Drug dogs, also known as narcotics detection dogs or sniffer dogs, have long been utilized by law enforcement for their incredible olfactory abilities. The question of what can drug dogs smell is astonishing to most.
These highly trained canines possess an extraordinary sense of smell, enabling them to detect and locate hidden drugs with astonishing accuracy.
In this post, we will explore the remarkable capabilities of narcotic detection canines and delve into what substances they can detect through their keen sense of smell.
What substances are drug dogs trained to detect?
Law enforcement drug dogs are trained to detect numerous illegal substances.
According to the United State Police Canine Association, drug dogs are trained to detect cocaine, heroin, methamphetamine, MDMA and optionally in marijuana as well.
Other substances that drug dogs are commonly trained to detect include LSD / lysergic acid diethylamide, fentanyl, and PCP / phenylcyclohexyl piperidine.
Drug dogs can also form an association to derivatives of the imprinted odors. One such example would be heroin which the U.S. Department Of Justice listed as an opioid. Drug dogs are trained to detect heroin and often will form an association to other opioids such as oxycodone, methadone and fentanyl to name a few.
What’s also fascinating is that some drug dogs are trained to smell for human remains. These cross trained dogs are commonly referred to as cadaver dogs.
Drug dogs can and do smell money at times, however they are not trained to alert to money itself. They are trained to alert to the presence of the odor of drugs which could be on the money or currency itself. This is a helpful skill as money and drugs are often intertwined in detection operations.
How are drug dogs trained to smell odors?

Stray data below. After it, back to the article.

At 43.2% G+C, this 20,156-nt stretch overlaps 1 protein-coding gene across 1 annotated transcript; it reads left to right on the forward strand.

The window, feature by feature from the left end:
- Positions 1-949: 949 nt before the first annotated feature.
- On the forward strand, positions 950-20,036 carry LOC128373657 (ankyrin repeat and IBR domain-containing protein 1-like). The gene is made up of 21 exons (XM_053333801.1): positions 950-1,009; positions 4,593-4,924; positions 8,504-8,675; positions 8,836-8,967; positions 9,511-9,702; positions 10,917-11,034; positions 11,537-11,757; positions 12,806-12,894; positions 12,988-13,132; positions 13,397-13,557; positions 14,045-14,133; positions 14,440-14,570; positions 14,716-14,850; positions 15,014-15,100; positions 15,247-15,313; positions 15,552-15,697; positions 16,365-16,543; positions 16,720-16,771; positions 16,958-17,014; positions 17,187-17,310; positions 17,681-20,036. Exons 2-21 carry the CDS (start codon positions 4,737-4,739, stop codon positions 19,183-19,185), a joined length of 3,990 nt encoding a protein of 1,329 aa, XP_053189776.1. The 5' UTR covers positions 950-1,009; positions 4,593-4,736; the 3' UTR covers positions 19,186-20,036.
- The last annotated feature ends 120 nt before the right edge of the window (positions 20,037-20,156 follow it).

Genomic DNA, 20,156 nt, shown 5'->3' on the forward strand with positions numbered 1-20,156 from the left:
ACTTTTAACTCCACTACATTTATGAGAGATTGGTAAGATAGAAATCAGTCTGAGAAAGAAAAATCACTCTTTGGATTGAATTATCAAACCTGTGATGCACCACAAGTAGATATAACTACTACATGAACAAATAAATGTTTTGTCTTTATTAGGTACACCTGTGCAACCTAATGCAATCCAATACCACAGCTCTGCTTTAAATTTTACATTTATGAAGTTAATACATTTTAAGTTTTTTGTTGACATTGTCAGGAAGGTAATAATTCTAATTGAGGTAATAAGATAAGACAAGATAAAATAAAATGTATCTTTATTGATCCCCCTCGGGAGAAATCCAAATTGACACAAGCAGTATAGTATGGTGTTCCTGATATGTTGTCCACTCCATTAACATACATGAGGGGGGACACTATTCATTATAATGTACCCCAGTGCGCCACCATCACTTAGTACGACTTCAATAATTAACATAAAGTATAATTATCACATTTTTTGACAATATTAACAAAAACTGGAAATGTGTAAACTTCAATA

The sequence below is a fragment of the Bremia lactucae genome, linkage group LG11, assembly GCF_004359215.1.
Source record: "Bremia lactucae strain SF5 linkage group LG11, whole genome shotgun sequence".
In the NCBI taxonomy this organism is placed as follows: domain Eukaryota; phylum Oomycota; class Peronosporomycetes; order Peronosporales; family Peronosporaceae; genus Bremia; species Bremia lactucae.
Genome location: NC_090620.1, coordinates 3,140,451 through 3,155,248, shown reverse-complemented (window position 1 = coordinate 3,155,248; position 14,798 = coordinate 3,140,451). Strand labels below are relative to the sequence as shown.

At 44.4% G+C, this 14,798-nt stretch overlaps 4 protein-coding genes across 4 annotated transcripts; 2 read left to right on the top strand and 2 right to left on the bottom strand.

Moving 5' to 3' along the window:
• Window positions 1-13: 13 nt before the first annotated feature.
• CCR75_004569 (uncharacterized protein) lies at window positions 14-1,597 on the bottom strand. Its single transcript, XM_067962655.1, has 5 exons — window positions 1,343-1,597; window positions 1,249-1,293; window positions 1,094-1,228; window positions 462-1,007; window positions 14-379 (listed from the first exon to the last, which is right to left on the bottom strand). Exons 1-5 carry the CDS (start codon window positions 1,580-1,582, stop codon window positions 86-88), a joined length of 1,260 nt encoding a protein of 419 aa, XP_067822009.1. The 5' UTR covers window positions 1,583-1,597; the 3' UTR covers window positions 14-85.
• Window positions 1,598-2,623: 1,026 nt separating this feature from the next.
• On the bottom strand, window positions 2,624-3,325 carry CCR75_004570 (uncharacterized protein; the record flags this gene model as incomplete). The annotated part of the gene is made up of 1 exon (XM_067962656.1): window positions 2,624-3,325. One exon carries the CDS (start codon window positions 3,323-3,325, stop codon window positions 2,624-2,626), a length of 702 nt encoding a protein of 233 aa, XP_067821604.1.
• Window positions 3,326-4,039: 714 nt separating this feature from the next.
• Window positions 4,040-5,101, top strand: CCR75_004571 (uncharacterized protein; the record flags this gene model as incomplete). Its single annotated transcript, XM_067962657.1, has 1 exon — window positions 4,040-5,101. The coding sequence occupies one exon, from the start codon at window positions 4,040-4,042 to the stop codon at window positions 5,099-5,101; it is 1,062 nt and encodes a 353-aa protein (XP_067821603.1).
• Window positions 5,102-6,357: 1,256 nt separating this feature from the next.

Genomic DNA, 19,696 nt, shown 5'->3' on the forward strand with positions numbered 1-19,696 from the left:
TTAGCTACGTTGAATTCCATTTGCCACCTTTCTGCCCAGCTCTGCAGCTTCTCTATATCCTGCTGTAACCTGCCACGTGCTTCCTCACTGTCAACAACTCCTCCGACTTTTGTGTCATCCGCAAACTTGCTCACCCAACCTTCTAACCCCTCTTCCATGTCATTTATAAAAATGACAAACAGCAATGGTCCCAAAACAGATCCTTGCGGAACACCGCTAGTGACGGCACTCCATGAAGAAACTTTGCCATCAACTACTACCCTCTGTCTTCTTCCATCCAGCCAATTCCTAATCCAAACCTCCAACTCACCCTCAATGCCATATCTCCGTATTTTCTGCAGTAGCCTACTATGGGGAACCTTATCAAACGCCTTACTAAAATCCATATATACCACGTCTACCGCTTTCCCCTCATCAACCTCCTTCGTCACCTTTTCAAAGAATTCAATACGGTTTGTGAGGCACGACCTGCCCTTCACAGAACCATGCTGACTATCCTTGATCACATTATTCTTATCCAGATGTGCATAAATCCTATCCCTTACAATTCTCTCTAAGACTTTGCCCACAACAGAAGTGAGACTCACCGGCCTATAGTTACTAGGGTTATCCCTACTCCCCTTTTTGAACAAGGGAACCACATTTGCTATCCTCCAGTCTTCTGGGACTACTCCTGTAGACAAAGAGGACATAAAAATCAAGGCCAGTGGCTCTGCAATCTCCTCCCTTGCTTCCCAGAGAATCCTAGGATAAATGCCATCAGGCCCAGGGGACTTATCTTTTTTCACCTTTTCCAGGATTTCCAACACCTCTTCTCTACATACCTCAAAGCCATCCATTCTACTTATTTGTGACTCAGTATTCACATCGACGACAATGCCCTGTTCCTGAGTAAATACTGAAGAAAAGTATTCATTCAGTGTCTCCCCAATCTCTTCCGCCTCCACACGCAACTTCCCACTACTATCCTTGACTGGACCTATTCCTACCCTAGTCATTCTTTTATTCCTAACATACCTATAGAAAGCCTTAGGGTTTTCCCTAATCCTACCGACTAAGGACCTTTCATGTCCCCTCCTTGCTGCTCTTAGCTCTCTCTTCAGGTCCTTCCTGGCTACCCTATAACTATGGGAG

Drug sniffing dog breeds undergo intensive training programs where they are imprinted on specific target odors. Once imprinted, they are exposed to various odors associated with the target substances.
They learn to recognize and distinguish these odors from others, enabling them to alert their handlers when drugs are present.
This alert is known as a final response. Handlers often employ positive reinforcement techniques to reward the dogs when they successfully detect the target odor.
An example of positive reinforcement imprinting is when the dog smells a container with the target odor the handler or trainer marks that behavior using either a verbal marker or with clicker training and then immediately rewards the dog with a toy or food.
The dogs quickly begin to pair the odor with the reward. This leads to the dogs building a desire to hunt for the specific odor.
Once this behavior is exhibited, a final response is taught by instructing the dog to perform a specific task such as sitting or scratching once they have located the odor. This behavior is then marked and immediately rewarded.
Non-target odors, referred to as distracting odors, are slowly added to the search area to ensure the dog continues to only detect and alert to the drug odor. Some examples of distracting odors include, plastic bags, rubber bands and even dog toys.
It is worth noting that drug dogs are trained to identify the odor of drugs rather than specific quantities. Their primary function is to provide an indication of the presence of illegal substances, which then prompts further investigation by law enforcement officers.
The final word on what drug dogs can smell
Drug dogs are trained on specific target odors of controlled substances however this often leads them to be able to detect a large array of substances that are derived from the target odors they are trained on.
The potential list of derivatives from the different classes of controlled substances that drug dogs can detect is vast.